A hot cup of tea has long been a daily thing for me. I grew up drinking hot tea and am one of the few non-coffee drinking adults I know.
In fact, almost half of the people in the US drink tea too.
Americans are new to the world of tea compared to other countries where people have been drinking it for centuries, believing it to improve their health.
Many in the East believe herbal tea can improve the mind, body and spirit as well as increasing their longevity.
Besides the warmth and nostalgia of a good cup of tea, are there actually health benefits one can derive from a cup of tea?
Is there one kind that is better than others in terms of health benefits?
Tea time is sought for relaxation, a getaway from the day’s activities, but is it super or just another way to quench your thirst?
Health Benefits of Tea
Many people believe that tea can benefit their health because of the known chemical properties found in the tea plant.
Tea contains polyphenols, antioxidants, and flavanols which have been shown to contribute to reducing disease risk but do not contain any specific essential nutrients, with the exception of manganese.
Researchers try to prove claims of health benefits but, at this point, no definitive proof of risk reduction has been adopted by the experts.
Current research is pointing to the presence of catechins, which are known to inhibit free radicals.
Researchers believe that green tea may reduce the risk of prostate, ovarian, and breast cancer. Therefore, studies continue to attempt to prove these claims.
Compounds in tea may lower the rate of heart disease, as well as lower cholesterol.
Some believe that tea drinkers in general lead a healthier lifestyle so find it difficult to isolate a cause and effect between tea and health benefits.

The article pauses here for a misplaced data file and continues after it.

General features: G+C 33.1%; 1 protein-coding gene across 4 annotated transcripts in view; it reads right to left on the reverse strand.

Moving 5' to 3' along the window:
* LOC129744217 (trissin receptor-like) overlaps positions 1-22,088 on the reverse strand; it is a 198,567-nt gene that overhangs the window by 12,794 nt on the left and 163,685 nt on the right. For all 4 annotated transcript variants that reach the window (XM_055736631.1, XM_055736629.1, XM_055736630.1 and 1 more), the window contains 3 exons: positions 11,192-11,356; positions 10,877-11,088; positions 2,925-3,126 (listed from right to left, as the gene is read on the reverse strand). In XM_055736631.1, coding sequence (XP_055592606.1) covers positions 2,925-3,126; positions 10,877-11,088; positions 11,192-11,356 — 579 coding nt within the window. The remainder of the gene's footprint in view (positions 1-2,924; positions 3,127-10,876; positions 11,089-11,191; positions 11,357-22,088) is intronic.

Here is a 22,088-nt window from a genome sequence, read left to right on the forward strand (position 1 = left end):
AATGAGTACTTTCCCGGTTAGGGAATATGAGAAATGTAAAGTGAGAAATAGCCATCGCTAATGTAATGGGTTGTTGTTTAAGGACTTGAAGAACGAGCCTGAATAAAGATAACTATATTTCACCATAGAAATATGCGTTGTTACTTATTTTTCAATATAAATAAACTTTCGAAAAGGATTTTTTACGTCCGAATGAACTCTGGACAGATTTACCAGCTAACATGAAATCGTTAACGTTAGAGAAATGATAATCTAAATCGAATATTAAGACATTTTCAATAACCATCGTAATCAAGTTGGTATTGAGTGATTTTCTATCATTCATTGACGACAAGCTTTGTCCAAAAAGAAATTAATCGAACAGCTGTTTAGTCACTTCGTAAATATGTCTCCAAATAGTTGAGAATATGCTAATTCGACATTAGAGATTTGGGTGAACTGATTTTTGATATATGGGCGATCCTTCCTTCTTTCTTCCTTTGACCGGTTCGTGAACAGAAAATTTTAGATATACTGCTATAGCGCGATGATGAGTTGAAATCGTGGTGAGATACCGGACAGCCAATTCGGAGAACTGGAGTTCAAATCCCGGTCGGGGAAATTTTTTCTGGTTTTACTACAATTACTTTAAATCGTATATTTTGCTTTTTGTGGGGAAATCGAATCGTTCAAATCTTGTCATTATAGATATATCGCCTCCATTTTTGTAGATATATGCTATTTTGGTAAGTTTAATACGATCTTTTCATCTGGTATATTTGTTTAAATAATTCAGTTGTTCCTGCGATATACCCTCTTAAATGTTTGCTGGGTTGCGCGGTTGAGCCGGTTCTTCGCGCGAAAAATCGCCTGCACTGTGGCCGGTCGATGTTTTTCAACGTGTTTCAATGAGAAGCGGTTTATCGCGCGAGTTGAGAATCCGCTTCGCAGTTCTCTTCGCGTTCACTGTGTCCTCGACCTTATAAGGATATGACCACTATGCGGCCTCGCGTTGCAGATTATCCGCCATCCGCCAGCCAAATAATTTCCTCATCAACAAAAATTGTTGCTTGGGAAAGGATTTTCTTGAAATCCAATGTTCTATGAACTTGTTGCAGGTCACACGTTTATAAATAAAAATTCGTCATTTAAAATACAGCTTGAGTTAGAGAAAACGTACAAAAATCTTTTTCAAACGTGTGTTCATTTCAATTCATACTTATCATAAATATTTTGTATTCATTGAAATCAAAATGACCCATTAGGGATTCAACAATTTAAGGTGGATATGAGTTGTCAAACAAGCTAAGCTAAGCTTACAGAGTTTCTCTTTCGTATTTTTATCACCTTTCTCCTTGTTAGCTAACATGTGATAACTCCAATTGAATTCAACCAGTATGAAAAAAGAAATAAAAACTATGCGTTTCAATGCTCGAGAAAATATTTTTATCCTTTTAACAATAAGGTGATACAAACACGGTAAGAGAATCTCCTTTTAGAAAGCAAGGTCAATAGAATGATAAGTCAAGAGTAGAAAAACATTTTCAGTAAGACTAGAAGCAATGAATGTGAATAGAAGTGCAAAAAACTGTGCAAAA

Hydration may be the primary benefit of tea drinking but the soothing, calming effect it has is a close second.
Types of Teas
There are many varieties of teas, including popular flavors of all kinds.
Which is your favorite?
All from the same leafy plant native to Asia – Camellia sinensis, the following tea varieties differ in the way they are produced. They may vary in the age of the leaf or the amount of oxidation of the leaves (think cutting into an apple causing it to turn brown from the air).
Green, Black, Oolong, Yellow, and White Teas all contain compounds that can improve health.
- White tea is the least processed, therefore contains the most health-inducing compounds.
- Chai tea is native to Persia. It usually refers to a black tea that is mixed with honey, spices and milk. Darjeeling tea refers to the region in India where it is grown and can be black, green, or white.
- Herbal teas are derived from different plant sources or combinations of different infusions, including fruit or spices. Popular varieties include chamomile and rosehip.
- Fermented tea, or kombucha, is a good source of probiotics to help achieve a healthy gut microbiome. They use sugar and yeast to ferment; some preparations may contain alcohol.
Tea contains caffeine but in much lower amounts than coffee. Four cups of black tea equal the caffeine in one cup of coffee. Black tea has more caffeine than green tea so many feel more energized drinking it.
Most tea sold in the US in bags or loose is a blend.
Many popular teas have flavors added to them such as jasmine tea which contains jasmine oil, Earl Grey which contains the addition of bergamot, or lemon or ginger tea with those flavorings.
A Truly Good Cup of Tea…
To make the most flavorful cup of tea, there are a few things to remember.
The water used to steep the tea should be hot – ideally near the boiling point.
The tea should also be steeped for a specific period of time to allow the leaves to fully produce the flavors. Black tea should steep between four and five minutes and green tea for fifteen minutes.
It is also preferred to serve tea in a warm cup or brew in a pre-warmed pot. Keep the pot warm while you drink it too. Have you seen a tea cozy?
My tea cozy is on the pot of tea above!
Some say that stirring the steeping tea or squeezing the tea bag will bring out tannins which could give the tea a more bitter flavor.
Sounds to me like it’s Time for Tea!